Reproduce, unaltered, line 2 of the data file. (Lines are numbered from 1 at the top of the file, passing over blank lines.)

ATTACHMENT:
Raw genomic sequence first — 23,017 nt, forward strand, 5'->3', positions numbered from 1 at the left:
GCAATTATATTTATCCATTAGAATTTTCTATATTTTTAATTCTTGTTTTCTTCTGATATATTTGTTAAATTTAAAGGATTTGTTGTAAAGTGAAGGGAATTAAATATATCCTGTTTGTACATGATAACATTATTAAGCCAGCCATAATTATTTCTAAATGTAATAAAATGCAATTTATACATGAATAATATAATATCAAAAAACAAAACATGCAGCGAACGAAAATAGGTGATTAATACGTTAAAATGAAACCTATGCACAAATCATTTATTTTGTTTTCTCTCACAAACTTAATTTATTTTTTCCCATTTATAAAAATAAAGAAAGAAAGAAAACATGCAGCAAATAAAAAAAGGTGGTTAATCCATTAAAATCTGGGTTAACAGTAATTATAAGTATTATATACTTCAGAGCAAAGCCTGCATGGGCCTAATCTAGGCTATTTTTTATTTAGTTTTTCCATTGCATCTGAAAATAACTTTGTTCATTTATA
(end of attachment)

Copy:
GCAATTATATTTATCCATTAGAATTTTCTATATTTTTAATTCTTGTTTTCTTCTGATATATTTGTTAAATTTAAAGGATTTGTTGTAAAGTGAAGGGAATTAAATATATCCTGTTTGTACATGATAACATTATTAAGCCAGCCATAATTATTTCTAAATGTAATAAAATGCAATTTATACATGAATAATATAATATCAAAAAACAAAACATGCAGCGAACGAAAATAGGTGATTAATACGTTAAAATGAAACCTATGCACAAATCATTTATTTTGTTTTCTCTCACAAACTTAATTTATTTTTTCCCATTTATAAAAATAAAGAAAGAAAGAAAACATGCAGCAAATAAAAAAAGGTGGTTAATCCATTAAAATCTGGGTTAACAGTAATTATAAGTATTATATACTTCAGAGCAAAGCCTGCATGGGCCTAATCTAGGCTATTTTTTATTTAGTTTTTCCATTGCATCTGAAAATAACTTTGTTCATTTATA